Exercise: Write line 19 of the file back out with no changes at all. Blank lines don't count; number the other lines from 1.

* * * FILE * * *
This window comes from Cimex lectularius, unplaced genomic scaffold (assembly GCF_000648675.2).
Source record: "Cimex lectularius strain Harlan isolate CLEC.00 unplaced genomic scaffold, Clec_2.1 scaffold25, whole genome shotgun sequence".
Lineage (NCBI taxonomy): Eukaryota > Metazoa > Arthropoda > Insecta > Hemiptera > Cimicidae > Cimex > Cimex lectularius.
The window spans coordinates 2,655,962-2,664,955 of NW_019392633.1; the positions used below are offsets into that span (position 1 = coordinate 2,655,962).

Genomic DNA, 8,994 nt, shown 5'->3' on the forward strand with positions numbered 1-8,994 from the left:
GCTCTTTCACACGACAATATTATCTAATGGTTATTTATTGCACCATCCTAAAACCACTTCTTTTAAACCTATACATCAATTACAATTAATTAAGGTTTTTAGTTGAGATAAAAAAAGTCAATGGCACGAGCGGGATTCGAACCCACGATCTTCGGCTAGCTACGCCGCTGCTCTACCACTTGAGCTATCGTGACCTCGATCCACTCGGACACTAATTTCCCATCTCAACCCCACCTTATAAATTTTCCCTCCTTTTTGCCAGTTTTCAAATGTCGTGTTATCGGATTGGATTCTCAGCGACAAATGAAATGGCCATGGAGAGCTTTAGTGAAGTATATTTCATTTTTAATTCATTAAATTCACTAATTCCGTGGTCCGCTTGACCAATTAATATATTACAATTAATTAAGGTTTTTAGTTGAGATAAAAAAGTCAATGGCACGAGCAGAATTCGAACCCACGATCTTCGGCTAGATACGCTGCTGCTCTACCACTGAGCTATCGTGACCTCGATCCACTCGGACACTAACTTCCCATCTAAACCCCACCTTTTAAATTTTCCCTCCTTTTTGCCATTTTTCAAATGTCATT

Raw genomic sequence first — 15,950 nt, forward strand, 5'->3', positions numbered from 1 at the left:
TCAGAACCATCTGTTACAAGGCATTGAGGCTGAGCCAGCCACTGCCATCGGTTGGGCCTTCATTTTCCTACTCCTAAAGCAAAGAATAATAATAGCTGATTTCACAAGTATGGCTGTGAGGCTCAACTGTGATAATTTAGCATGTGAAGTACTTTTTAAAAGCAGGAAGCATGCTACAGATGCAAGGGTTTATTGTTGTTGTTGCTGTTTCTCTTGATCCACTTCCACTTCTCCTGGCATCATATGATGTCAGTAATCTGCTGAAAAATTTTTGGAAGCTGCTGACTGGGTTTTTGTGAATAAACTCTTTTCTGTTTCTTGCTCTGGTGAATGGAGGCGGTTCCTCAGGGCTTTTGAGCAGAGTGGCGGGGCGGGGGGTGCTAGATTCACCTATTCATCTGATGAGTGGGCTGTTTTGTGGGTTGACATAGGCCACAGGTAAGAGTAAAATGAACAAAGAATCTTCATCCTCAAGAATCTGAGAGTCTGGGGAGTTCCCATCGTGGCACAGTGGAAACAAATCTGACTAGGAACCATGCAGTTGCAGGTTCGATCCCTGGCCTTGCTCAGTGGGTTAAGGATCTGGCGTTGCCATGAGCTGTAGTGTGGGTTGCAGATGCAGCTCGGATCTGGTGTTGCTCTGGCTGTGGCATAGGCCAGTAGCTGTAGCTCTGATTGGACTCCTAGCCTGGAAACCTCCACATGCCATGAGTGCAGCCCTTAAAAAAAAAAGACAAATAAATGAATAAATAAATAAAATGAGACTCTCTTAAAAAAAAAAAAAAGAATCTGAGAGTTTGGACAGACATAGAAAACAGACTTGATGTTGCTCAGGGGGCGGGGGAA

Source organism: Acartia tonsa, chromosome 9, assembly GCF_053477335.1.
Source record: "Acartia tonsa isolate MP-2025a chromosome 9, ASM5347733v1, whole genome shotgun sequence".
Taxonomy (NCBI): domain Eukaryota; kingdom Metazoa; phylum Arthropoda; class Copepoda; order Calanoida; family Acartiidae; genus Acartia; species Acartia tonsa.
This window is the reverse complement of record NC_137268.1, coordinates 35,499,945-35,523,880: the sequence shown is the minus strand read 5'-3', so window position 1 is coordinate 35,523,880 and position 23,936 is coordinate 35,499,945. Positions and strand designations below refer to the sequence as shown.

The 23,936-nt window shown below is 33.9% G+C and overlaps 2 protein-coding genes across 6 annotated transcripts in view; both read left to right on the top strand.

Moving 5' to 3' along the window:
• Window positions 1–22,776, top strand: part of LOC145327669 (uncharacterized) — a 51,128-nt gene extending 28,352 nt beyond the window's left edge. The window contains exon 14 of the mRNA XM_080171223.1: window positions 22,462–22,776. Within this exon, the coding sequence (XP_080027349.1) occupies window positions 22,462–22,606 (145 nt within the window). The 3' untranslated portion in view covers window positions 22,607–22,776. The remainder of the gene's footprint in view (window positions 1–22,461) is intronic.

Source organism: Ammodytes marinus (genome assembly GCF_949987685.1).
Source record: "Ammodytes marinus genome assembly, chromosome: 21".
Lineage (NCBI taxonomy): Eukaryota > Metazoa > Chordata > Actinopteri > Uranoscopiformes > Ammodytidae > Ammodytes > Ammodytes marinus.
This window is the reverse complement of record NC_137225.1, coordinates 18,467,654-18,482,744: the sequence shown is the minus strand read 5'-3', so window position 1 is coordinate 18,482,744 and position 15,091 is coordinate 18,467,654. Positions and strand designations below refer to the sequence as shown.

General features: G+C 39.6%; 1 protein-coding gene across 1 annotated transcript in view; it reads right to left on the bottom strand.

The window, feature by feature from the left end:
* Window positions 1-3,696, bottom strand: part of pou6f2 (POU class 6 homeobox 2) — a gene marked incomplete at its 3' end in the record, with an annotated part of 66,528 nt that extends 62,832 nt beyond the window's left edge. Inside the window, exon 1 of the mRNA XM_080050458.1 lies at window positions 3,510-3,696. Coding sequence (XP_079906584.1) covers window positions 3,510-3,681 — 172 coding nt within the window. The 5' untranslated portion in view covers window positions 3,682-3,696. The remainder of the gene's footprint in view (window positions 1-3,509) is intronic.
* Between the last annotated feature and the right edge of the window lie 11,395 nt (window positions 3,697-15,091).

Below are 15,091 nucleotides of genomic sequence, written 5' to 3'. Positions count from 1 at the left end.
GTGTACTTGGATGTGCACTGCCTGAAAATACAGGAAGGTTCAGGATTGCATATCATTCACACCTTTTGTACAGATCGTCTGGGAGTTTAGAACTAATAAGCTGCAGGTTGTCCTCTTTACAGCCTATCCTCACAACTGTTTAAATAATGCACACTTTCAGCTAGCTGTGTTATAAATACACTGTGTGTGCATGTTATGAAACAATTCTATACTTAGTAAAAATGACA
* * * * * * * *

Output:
This window is the reverse complement of record NC_137225.1, coordinates 18,467,654-18,482,744: the sequence shown is the minus strand read 5'-3', so window position 1 is coordinate 18,482,744 and position 15,091 is coordinate 18,467,654. Positions and strand designations below refer to the sequence as shown.